Sharing a common psyche with most young Germans after the Second World War, Rahn was literally starting from scratch, inventing his future with a blank canvas and taking risks with nothing to lose. The humble beginnings of the founder of one of the longest running European independents were simple – when he eventually heard music he fell in love with it and dedicated his life to it. A man in charge of his own destiny, from this point on, Eckart Rahn was only ever going to be his own boss.
The ideologies of rebellion, rule breaking and risk taking, which would provide the foundation for the German rock explosion affectionately known as krautrock, were sewn into Rahn’s DNA from the outset. When Eckart first heard a Blue Note recording of Sonny Rollins ‘Live At The Village Vanguard’ he immediately spent his only money on the record with hope that he would soon be able to afford a record player to play the damn thing on. This unique approach to life would later lead Rahn through his career in the music industry taking gambles on forward thinking artists in the hope that the record buying public would eventually catch up.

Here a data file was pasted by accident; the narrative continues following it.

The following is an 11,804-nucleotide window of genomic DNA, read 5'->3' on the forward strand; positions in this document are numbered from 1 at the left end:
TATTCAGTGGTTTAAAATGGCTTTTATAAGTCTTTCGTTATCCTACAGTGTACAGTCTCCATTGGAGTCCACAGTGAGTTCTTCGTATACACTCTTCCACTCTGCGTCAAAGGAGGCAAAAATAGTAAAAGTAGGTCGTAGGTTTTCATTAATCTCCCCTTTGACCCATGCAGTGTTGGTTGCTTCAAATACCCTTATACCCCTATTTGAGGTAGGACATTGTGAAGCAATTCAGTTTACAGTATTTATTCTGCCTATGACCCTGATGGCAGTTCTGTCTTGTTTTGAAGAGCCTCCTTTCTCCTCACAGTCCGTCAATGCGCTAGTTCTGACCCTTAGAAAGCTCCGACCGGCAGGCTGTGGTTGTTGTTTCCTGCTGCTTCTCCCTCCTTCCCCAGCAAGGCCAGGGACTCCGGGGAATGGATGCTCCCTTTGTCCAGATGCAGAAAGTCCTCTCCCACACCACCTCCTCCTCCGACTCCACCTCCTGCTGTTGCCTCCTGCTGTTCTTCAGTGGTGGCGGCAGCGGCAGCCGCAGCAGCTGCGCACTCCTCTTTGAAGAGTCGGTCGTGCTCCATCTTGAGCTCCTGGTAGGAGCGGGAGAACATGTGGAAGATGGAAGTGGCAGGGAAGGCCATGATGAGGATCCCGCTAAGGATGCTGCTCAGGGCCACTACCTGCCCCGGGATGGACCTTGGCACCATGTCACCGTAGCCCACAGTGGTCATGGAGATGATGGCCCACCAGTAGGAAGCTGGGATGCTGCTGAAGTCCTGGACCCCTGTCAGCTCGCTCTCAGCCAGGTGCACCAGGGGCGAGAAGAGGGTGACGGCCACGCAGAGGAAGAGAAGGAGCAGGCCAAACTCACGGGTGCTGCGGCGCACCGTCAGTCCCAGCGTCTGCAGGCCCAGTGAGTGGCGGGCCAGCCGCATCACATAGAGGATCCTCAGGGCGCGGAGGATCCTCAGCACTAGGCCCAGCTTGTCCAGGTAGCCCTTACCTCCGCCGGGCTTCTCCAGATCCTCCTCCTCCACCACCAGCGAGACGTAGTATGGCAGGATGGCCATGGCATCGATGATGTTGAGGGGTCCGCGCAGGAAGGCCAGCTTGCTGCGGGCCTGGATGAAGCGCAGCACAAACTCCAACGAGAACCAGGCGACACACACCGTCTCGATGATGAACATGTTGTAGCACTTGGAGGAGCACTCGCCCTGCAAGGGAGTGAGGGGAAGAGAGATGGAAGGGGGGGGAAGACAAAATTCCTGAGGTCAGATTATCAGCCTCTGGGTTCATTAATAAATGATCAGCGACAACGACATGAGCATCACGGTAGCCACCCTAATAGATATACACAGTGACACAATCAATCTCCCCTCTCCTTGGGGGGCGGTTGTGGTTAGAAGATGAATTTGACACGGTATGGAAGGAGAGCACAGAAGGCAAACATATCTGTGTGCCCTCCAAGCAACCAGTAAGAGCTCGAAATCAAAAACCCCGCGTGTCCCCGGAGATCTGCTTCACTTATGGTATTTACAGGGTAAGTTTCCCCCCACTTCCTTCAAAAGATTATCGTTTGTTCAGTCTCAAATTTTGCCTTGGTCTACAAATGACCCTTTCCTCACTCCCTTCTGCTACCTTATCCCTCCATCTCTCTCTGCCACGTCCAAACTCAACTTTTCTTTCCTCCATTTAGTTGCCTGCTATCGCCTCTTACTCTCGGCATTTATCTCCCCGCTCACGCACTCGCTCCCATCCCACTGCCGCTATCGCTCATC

Christened with the German word for the cuckoo bird the label was titled in reference to the way that Rahn would lay musical eggs under an unassuming parent company like the feathered brood parasite. Combining three key elements Rahn worked alongside two other collaborative forces to get Kuckuck off the ground. With himself taking care of A&R and contractual paperwork he enlisted the services of American DJ and record producer Mike Sondeck who would bring American electronic composer Sam Spence to the label along with his imported Moog synthesisers (paid for by The American National Football League). Rahn would also share the company with a stylish design and advertising company from Munich called ConceptData who would supply Kuckuck’s indelible graphic styling – exemplified by its cuckoo logo and typeface and their unmistakable record labels.
Most of the music you will hear on this compilation is from the pre-1974 period, which is in no way intended to paint the full Kuckuck picture. This compilation intends to focus on Kuckuck’s prog rock years that would be filed under the kosmiche or krautrock banner. You might spot that some early artists that might be filed under blues rock, pop or SSW are not included here but should be explored on their own merit or as a piece of the full picture puzzle – a jigsaw that won’t be complete until Mr. Rahn decides to take the key out of the cuckoo clock for good.